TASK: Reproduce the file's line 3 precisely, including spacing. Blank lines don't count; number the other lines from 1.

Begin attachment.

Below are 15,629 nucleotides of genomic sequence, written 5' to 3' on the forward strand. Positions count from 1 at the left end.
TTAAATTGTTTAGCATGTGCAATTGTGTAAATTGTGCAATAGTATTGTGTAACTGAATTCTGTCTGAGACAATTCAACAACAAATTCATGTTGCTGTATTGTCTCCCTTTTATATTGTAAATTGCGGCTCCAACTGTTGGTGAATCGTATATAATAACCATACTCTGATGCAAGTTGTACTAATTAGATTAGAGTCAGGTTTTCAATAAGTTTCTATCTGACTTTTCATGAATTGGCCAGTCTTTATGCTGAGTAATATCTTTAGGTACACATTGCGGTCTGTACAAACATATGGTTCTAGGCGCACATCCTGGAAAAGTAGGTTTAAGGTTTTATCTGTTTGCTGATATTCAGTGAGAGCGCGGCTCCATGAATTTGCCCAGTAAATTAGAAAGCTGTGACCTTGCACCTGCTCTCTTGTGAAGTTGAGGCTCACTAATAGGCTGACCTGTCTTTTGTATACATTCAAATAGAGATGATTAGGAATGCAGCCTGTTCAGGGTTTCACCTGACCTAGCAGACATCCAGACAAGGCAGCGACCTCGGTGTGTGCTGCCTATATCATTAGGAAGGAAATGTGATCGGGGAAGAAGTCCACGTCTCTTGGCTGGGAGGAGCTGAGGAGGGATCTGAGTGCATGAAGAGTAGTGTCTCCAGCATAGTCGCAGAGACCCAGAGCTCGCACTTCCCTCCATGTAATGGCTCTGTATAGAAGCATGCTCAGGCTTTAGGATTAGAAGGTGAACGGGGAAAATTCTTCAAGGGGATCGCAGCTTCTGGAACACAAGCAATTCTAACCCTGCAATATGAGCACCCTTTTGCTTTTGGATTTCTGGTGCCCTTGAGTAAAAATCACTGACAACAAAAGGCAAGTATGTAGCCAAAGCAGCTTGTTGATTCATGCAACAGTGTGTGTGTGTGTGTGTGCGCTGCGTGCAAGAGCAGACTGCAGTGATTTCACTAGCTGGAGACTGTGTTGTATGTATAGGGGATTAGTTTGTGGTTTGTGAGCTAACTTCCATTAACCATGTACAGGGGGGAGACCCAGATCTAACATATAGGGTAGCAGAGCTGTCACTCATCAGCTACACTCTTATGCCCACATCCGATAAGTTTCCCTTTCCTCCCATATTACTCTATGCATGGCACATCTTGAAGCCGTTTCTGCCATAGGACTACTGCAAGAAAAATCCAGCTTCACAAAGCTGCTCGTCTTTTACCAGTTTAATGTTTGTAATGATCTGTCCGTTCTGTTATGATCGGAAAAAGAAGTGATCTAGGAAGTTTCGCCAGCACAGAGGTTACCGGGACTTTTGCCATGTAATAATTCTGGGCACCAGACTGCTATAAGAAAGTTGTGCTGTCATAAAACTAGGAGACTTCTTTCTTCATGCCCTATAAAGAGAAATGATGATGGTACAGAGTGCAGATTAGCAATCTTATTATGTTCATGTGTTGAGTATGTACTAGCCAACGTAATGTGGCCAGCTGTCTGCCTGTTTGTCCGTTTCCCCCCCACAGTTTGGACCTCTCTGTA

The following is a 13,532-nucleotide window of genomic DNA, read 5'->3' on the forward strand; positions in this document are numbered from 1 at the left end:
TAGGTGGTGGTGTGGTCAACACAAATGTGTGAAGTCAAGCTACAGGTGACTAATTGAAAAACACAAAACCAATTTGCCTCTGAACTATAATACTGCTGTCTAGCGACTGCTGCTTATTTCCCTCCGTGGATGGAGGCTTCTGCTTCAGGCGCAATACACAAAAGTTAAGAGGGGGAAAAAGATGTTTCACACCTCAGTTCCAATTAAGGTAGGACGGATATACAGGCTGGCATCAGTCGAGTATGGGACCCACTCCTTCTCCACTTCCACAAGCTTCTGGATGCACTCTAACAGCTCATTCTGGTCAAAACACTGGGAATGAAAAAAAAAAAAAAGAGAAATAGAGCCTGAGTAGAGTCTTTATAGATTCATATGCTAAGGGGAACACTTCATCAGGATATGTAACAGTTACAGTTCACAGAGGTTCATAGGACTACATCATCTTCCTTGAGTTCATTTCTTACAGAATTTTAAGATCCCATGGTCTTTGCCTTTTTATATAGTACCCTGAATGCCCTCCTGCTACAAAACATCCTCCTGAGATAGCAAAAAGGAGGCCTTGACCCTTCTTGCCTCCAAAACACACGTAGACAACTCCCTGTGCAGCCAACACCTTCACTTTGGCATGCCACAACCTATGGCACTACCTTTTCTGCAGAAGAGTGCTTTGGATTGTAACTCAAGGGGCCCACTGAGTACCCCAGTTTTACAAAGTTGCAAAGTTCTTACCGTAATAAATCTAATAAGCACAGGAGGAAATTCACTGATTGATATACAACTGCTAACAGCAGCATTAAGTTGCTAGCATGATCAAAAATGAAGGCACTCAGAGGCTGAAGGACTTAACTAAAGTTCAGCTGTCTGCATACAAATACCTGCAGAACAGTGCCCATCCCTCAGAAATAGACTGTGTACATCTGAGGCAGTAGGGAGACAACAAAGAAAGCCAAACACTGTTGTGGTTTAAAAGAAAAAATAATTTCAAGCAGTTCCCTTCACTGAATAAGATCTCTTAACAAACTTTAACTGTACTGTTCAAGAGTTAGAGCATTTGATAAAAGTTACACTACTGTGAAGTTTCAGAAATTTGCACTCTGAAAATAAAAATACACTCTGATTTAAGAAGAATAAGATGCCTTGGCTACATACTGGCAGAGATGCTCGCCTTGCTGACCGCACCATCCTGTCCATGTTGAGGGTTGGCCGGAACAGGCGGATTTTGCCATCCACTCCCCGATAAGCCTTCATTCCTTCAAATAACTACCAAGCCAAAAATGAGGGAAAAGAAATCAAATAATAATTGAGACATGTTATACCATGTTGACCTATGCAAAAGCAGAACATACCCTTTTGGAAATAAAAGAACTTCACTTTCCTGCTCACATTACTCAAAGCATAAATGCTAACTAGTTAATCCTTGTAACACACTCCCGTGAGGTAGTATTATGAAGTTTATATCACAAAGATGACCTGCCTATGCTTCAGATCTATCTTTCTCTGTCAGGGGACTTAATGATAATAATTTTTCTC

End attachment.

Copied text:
The following is a 13,532-nucleotide window of genomic DNA, read 5'->3' on the forward strand; positions in this document are numbered from 1 at the left end: